Title

Identification of proteins that interact with Lhx2 in the embryonic neocortex

Presenter Information

William Jackson

Document Type

Oral Presentation

Location

SURC 137B

Start Date

16-5-2013

End Date

16-5-2013

Abstract

Neocortex is a mammalian region of the brain that gives rise to conscious decision making and is divided into functional areas that perform discrete computational tasks. Lhx2 is one of several transcription factors–proteins that turn other genes on and off–produced in concentration gradients across the neocortex during embryonic development. These gradients provide positional information that induces individual neocortical areas: the auditory, visual, motor and somatosensory cortices. The primary question of my research is to investigate the biochemical means through which Lhx2 determines the positions of boundaries between these functional areas. We hypothesize that the function of Lhx2, like most transcription factors, is mediated by interactions with additional proteins. To begin investigating this possibility, we conducted a yeast-two-hybrid screen which uses protein interaction to turn on genes allowing us to identify possible binding partners for Lhx2. The results of this screen suggest some novel and interesting binding partners for Lhx2 which suggest potentially new mechanisms for the action of Lhx2 within the context of neocortical arealization. We are now initiating experiments to confirm the interactions between Lhx2 and these identified proteins by using pair-wise yeast two-hybrid assays and co-immunoprecipitation with the full length binding partners. These results will shed light onto how Lhx2 performs its role in the neocortex and suggest additional experiments to probe the relevance of these interactions in the context of neocortical arealization.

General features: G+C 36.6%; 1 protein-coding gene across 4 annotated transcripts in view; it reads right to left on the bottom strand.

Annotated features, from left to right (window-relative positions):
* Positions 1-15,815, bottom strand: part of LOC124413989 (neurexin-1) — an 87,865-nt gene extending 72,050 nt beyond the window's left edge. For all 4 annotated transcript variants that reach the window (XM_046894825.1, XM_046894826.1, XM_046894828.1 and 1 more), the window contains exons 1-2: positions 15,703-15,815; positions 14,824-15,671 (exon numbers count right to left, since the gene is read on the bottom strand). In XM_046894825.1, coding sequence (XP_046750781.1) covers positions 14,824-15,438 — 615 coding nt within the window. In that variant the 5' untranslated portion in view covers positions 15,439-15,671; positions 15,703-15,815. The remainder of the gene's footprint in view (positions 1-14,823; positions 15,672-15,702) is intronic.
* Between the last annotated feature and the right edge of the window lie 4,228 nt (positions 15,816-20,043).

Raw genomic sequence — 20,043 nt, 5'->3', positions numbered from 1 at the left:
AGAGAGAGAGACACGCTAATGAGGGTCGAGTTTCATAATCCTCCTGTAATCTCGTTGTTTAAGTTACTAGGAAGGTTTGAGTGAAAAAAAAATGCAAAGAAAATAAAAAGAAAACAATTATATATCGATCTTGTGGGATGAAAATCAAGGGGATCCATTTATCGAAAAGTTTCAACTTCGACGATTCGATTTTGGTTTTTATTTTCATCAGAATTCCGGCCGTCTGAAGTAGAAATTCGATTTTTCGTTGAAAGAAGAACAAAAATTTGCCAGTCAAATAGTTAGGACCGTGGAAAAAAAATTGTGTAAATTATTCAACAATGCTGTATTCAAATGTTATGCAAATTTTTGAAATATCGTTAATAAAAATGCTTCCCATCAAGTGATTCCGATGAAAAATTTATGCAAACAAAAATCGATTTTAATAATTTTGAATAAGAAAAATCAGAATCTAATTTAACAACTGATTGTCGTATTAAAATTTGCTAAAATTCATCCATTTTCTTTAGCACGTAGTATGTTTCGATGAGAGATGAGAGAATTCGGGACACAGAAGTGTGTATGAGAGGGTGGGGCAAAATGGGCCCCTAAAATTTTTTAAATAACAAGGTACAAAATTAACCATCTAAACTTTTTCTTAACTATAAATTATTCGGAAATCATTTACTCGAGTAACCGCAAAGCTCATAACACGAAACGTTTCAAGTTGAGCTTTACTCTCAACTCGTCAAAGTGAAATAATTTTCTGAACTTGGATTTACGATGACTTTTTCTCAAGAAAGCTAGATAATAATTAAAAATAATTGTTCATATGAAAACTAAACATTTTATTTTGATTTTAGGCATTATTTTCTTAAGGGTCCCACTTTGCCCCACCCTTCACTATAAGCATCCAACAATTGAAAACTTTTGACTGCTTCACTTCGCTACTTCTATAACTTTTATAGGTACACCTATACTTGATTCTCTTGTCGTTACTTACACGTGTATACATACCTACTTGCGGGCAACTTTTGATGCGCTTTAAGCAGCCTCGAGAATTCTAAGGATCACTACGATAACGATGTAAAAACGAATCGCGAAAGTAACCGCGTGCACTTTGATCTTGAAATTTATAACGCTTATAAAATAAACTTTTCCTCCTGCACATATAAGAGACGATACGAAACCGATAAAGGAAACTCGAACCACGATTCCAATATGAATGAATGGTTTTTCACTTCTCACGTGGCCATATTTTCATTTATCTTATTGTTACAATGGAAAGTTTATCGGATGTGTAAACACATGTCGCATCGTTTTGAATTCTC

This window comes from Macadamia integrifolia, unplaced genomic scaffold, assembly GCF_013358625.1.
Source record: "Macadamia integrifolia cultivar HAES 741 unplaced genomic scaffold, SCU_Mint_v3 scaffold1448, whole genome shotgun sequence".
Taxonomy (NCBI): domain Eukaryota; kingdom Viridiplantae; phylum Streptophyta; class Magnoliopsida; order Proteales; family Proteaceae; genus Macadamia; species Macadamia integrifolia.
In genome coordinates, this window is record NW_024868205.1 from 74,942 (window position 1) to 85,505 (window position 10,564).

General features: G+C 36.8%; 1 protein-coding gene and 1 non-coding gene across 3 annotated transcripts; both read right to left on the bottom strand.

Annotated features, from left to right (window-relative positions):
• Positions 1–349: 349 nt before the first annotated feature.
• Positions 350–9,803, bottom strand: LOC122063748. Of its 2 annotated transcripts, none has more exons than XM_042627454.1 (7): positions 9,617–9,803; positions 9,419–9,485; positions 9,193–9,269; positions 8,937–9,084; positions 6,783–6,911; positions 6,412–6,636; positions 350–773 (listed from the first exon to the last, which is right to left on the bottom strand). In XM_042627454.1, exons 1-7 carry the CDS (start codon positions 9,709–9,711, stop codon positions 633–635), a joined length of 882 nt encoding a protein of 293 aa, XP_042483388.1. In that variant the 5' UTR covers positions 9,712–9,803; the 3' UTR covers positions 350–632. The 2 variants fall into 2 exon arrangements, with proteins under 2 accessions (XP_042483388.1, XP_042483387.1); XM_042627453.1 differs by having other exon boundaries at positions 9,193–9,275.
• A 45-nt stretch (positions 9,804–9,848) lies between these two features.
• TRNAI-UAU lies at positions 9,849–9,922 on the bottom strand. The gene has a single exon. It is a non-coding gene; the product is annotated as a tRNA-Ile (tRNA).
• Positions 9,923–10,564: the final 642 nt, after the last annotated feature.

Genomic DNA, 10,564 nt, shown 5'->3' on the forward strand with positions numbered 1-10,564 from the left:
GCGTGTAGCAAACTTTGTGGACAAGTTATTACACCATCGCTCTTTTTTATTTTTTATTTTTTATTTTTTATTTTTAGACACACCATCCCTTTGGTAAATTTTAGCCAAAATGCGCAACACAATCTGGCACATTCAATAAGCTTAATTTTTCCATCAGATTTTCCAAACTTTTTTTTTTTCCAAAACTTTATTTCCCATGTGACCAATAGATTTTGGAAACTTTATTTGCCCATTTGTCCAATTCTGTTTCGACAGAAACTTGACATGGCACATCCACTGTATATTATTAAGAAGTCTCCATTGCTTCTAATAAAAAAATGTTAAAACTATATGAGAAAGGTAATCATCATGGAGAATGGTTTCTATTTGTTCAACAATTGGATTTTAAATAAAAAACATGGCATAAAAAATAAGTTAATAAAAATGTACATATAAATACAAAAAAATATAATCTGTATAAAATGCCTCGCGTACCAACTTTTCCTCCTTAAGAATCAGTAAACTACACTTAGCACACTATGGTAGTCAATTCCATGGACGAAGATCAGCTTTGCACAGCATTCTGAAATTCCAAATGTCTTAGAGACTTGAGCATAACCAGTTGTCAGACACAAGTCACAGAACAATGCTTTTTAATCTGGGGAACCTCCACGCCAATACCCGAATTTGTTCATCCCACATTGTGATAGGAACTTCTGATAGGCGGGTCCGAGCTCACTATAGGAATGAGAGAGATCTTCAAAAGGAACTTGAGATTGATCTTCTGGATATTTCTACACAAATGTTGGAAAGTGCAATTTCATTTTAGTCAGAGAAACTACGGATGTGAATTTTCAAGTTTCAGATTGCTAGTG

Faculty Mentor(s)

Todd Kroll

Additional Mentoring Department

Chemistry

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Identification of proteins that interact with Lhx2 in the embryonic neocortex

SURC 137B

Neocortex is a mammalian region of the brain that gives rise to conscious decision making and is divided into functional areas that perform discrete computational tasks. Lhx2 is one of several transcription factors–proteins that turn other genes on and off–produced in concentration gradients across the neocortex during embryonic development. These gradients provide positional information that induces individual neocortical areas: the auditory, visual, motor and somatosensory cortices. The primary question of my research is to investigate the biochemical means through which Lhx2 determines the positions of boundaries between these functional areas. We hypothesize that the function of Lhx2, like most transcription factors, is mediated by interactions with additional proteins. To begin investigating this possibility, we conducted a yeast-two-hybrid screen which uses protein interaction to turn on genes allowing us to identify possible binding partners for Lhx2. The results of this screen suggest some novel and interesting binding partners for Lhx2 which suggest potentially new mechanisms for the action of Lhx2 within the context of neocortical arealization. We are now initiating experiments to confirm the interactions between Lhx2 and these identified proteins by using pair-wise yeast two-hybrid assays and co-immunoprecipitation with the full length binding partners. These results will shed light onto how Lhx2 performs its role in the neocortex and suggest additional experiments to probe the relevance of these interactions in the context of neocortical arealization.